So why are Nike, Johnson Controls and Sempra Energy sending top execs to Copenhagen to monitor the international climate talks.
To block a strong climate deal, right? No, wrong.
Dozens of U.S. companies are here advocating for a tough international pact that reduces pollution and accelerates clean energy innovation. The political uncertainty surrounding climate change regulation — both in the U.S. and globally – is stifling their businesses.
"We're looking to come out with a deal," said Clay Nesler, vice president of global energy and sustainability at Johnson Controls Inc., a Wisconsin-based company with 133,000 global employees. "We'd like to see the uncertainty reduced. Businesses around the world want this to be settled so they can start reducing their emissions."
Many of the companies here are unequivocal about the need for dramatically reducing global carbon emissions.
North Face sees the climate threat first-hand through its customers who are skiers, hikers and rock climbers. "U.S. ski resorts are closing at a dramatic pace. Our winters are two weeks shorter," said Letitia Webster, the company's director of corporate sustainability.
The company's suppliers -- including Nepalese farmers who provide soft Cashmere fabric for its clothing -- are also seeing the effects. "Droughts and flooding are impacting these communities," she said.
But, like a climber scaling the North Face in the Swiss Alps, the companies are confident of their ability — of corporate America's ability — to solve the climate challenge. They simply need the right equipment.
Even without a clear map, these firms are finding ways to lower water use, energy use and pollution levels across their entire businesses. Johnson Controls recently teamed up with Jones Lang LaSalle and the Rocky Mountain Institute to achieve a 30 percent reduction in energy use at New York City's iconic Empire State Building. The project will pay for itself in three years.
Nike recently opened a new distribution center in Tennessee that uses 50 percent less energy per square foot than its predecessor facility. An even bigger focus is cutting energy use at hundreds of factories in China, Vietnam and other countries. "We need to be aggressively pursuing efficiencies across our entire supply chain," said Hannah Jones, Nike's vice president of sustainable business and innovation.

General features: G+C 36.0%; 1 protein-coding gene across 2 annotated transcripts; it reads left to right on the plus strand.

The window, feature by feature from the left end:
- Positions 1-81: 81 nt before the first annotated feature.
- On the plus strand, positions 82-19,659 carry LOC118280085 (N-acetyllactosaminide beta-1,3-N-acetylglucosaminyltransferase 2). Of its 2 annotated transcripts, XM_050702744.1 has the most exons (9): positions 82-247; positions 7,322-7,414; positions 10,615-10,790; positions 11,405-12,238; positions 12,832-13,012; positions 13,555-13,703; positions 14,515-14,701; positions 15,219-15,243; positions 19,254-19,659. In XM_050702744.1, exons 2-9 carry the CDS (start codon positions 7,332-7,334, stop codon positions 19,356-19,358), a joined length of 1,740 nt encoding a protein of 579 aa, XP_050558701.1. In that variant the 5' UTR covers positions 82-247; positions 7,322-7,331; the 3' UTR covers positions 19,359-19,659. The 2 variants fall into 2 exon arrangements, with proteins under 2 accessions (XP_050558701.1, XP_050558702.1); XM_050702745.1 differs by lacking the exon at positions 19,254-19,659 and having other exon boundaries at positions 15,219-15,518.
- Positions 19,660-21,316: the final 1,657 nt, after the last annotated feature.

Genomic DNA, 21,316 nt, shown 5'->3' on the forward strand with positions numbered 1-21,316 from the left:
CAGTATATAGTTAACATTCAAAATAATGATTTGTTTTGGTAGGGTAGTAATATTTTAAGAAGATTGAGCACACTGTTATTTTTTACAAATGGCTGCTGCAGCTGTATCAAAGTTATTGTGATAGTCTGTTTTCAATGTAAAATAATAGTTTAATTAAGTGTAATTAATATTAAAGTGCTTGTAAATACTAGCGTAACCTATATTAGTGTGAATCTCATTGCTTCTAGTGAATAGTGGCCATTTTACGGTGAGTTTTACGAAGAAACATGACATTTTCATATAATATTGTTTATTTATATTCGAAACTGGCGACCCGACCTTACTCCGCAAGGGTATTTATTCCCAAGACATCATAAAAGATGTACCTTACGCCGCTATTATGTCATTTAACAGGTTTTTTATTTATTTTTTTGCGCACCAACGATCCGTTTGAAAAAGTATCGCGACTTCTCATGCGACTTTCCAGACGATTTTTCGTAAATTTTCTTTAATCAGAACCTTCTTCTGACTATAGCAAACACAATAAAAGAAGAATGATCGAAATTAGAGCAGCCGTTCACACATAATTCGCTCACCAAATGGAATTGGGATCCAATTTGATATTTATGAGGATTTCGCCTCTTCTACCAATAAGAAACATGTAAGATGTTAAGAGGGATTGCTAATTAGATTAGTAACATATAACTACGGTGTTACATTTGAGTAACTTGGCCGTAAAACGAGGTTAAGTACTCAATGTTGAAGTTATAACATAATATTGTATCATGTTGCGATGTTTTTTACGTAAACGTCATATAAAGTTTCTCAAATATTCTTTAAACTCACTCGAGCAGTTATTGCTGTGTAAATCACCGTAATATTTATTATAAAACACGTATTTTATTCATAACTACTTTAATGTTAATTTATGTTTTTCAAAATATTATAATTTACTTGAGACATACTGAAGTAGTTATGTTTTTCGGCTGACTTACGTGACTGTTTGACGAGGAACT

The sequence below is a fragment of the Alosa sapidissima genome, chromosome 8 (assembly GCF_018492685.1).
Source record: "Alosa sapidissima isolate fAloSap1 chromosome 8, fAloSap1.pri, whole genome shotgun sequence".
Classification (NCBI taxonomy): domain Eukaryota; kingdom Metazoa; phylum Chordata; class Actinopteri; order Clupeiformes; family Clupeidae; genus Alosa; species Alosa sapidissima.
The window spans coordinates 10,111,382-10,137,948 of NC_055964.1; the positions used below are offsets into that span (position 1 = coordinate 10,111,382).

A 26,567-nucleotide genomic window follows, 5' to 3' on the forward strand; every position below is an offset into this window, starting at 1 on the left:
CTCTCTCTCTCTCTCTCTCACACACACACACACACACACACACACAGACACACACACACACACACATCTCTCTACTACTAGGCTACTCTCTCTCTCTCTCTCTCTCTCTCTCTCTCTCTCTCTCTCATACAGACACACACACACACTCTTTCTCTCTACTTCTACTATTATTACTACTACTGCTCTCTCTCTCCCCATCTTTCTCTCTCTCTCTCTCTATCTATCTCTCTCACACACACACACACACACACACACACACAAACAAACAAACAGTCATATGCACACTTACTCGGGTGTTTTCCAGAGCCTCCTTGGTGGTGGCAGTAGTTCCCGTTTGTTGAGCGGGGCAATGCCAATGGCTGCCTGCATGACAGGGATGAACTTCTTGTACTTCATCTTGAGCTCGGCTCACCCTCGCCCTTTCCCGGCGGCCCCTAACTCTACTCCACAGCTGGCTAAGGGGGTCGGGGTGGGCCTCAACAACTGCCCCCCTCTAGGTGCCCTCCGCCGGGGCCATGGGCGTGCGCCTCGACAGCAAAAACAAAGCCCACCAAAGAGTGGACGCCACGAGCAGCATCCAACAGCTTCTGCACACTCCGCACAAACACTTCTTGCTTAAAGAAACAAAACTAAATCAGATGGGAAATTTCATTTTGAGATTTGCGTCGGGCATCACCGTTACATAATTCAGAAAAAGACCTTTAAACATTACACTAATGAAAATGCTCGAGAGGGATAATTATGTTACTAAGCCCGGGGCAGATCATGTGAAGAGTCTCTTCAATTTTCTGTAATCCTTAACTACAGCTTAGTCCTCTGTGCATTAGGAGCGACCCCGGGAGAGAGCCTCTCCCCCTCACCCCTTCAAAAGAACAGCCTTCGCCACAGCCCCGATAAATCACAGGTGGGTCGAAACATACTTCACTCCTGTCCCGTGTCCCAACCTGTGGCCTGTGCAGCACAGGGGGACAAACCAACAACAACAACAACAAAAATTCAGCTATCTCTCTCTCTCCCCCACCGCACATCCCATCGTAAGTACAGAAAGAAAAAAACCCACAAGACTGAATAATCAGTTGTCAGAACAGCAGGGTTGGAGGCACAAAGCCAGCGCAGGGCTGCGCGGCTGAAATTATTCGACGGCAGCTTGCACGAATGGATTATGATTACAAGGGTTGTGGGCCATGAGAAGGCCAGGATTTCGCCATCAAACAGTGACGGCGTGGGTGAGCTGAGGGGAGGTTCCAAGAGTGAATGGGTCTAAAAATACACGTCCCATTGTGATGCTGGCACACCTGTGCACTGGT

But, without stronger policies that reward and incentivize such efficiencies, the large-scale pollution reductions that are needed — in developed and developing countries alike — will never be possible.
Before heading out of Copenhagen, Jones wants to be sure our U.S. negotiators get this message:
"The U.S. delegation, 'We've got your back," she said. "We need the policy signal to unleash the next wave, the next economic revolution. Copenhagen is crucial."
This piece originally appeared on Climate Progress.
Image Credit: Darwin Bell via Flickr, Creative Commons License
Yeah, this is actually not too surprising. But I've also seen a dozen ads from the Petroleum industry and the Chamber of Commerce ranting on and on about how cap-and-trade will result in "2 million lost jobs," and "$4.00 gasoline."
First, I cannot for the life of me understand how a single job will be lost to cap-and-trade, especially in the economic long run (the time scale upon which climate change will play out). If a company has to lay off workers in order to offset the costs of purchasing tradeable emissions permits, they will then spend those costs on the permits. Where will that money then go? Oh, that's right, to companies than can sequester their carbon. These companies will employ people, one way or another. When money is spent on a permit, it simply does not disappear. It eventually goes to employ another person somewhere.
Furthermore, as for $4 gas, that will happen whether or not we enact cap-and-trade legislation. Fossil fuels are by definition not renewable, so eventually they will decrease in supply. This will cause them to increase in price.
So businesses should be on board with making this transition in a smoother, market-driven way through cap-and-trade than for letting the economy collapse in a sudden oil shock...
This is great. I am glad such equitable companies as these are being so proactive in making our world a better place, for financial reasons or not.
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The Window Man